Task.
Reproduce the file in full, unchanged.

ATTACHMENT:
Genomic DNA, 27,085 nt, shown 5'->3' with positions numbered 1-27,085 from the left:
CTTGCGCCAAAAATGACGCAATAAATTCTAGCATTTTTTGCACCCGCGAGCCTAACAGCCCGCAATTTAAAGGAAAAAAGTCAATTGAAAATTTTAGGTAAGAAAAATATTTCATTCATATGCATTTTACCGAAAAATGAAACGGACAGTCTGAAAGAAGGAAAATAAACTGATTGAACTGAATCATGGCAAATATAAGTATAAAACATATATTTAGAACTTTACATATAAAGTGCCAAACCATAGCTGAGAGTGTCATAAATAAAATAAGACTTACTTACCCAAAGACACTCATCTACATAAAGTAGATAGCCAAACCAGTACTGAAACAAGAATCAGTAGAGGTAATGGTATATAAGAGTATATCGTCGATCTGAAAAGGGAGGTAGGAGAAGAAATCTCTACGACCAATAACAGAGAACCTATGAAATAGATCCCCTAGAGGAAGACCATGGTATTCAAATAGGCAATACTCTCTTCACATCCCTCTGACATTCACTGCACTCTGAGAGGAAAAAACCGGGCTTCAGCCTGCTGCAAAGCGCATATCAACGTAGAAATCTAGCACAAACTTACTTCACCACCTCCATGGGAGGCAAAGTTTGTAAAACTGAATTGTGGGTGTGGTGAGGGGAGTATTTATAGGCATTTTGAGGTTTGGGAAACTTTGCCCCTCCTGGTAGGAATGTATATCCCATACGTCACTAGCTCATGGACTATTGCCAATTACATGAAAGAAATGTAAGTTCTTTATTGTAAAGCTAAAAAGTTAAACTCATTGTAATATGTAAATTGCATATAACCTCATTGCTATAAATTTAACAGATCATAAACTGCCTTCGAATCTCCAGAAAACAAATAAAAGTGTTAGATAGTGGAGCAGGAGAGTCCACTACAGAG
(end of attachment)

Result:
Genomic DNA, 27,085 nt, shown 5'->3' with positions numbered 1-27,085 from the left:
CTTGCGCCAAAAATGACGCAATAAATTCTAGCATTTTTTGCACCCGCGAGCCTAACAGCCCGCAATTTAAAGGAAAAAAGTCAATTGAAAATTTTAGGTAAGAAAAATATTTCATTCATATGCATTTTACCGAAAAATGAAACGGACAGTCTGAAAGAAGGAAAATAAACTGATTGAACTGAATCATGGCAAATATAAGTATAAAACATATATTTAGAACTTTACATATAAAGTGCCAAACCATAGCTGAGAGTGTCATAAATAAAATAAGACTTACTTACCCAAAGACACTCATCTACATAAAGTAGATAGCCAAACCAGTACTGAAACAAGAATCAGTAGAGGTAATGGTATATAAGAGTATATCGTCGATCTGAAAAGGGAGGTAGGAGAAGAAATCTCTACGACCAATAACAGAGAACCTATGAAATAGATCCCCTAGAGGAAGACCATGGTATTCAAATAGGCAATACTCTCTTCACATCCCTCTGACATTCACTGCACTCTGAGAGGAAAAAACCGGGCTTCAGCCTGCTGCAAAGCGCATATCAACGTAGAAATCTAGCACAAACTTACTTCACCACCTCCATGGGAGGCAAAGTTTGTAAAACTGAATTGTGGGTGTGGTGAGGGGAGTATTTATAGGCATTTTGAGGTTTGGGAAACTTTGCCCCTCCTGGTAGGAATGTATATCCCATACGTCACTAGCTCATGGACTATTGCCAATTACATGAAAGAAATGTAAGTTCTTTATTGTAAAGCTAAAAAGTTAAACTCATTGTAATATGTAAATTGCATATAACCTCATTGCTATAAATTTAACAGATCATAAACTGCCTTCGAATCTCCAGAAAACAAATAAAAGTGTTAGATAGTGGAGCAGGAGAGTCCACTACAGAG